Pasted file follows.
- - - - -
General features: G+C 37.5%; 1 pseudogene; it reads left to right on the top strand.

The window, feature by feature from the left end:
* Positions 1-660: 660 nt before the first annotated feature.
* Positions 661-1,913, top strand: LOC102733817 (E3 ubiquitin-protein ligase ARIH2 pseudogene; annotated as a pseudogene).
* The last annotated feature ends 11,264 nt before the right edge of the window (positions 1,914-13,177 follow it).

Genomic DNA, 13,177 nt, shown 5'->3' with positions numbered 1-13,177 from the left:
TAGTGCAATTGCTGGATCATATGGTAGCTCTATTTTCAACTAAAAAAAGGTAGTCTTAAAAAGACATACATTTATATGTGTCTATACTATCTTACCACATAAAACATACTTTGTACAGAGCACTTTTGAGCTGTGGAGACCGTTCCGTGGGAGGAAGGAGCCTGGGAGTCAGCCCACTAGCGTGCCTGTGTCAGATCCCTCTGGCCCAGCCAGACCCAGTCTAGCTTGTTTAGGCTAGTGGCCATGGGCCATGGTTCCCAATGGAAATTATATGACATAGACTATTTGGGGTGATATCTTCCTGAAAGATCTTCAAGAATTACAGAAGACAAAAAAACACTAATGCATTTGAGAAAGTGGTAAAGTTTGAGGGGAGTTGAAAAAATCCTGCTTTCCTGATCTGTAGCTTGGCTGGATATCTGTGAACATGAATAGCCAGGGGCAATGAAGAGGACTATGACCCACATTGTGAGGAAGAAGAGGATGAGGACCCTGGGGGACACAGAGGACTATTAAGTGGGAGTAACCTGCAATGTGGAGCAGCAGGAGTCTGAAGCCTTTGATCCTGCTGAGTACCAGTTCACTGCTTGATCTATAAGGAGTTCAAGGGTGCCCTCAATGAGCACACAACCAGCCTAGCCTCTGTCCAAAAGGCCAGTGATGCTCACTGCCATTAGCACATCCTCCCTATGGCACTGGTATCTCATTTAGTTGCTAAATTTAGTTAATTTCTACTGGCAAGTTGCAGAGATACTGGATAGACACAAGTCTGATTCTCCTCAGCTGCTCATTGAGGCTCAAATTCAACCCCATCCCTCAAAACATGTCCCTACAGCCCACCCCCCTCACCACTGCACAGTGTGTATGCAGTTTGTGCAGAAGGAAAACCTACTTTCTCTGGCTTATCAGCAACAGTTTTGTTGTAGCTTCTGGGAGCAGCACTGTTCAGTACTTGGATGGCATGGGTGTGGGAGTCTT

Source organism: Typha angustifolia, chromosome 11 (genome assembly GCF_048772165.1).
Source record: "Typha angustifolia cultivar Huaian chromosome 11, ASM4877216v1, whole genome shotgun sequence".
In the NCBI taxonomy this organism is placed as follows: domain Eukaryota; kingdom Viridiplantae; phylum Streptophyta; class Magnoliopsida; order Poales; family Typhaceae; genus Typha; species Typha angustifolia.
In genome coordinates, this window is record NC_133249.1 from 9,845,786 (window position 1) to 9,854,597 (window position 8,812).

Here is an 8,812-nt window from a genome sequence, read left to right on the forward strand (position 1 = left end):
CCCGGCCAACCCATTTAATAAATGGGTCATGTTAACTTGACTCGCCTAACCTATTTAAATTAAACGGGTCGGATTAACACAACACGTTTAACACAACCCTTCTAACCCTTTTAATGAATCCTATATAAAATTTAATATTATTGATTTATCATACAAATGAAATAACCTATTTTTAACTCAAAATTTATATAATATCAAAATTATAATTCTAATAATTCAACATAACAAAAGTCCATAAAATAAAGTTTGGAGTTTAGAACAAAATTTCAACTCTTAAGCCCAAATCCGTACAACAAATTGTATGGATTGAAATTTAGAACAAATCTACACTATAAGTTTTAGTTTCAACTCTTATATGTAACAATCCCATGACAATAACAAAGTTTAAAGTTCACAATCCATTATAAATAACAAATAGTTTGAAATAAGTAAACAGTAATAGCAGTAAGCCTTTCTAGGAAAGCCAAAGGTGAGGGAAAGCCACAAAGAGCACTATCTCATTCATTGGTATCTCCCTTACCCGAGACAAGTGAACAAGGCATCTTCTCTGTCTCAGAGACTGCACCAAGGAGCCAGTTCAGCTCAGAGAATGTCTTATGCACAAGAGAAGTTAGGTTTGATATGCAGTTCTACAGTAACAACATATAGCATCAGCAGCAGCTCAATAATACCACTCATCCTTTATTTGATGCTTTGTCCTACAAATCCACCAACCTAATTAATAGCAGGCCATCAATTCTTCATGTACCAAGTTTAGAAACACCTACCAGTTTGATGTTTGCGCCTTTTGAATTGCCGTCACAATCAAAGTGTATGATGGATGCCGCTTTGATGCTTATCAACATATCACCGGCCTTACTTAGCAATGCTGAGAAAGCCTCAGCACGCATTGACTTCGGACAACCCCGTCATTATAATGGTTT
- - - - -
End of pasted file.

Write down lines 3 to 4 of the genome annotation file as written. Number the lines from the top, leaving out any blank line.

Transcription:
* Positions 1-660: 660 nt before the first annotated feature.
* Positions 661-1,913, top strand: LOC102733817 (E3 ubiquitin-protein ligase ARIH2 pseudogene; annotated as a pseudogene).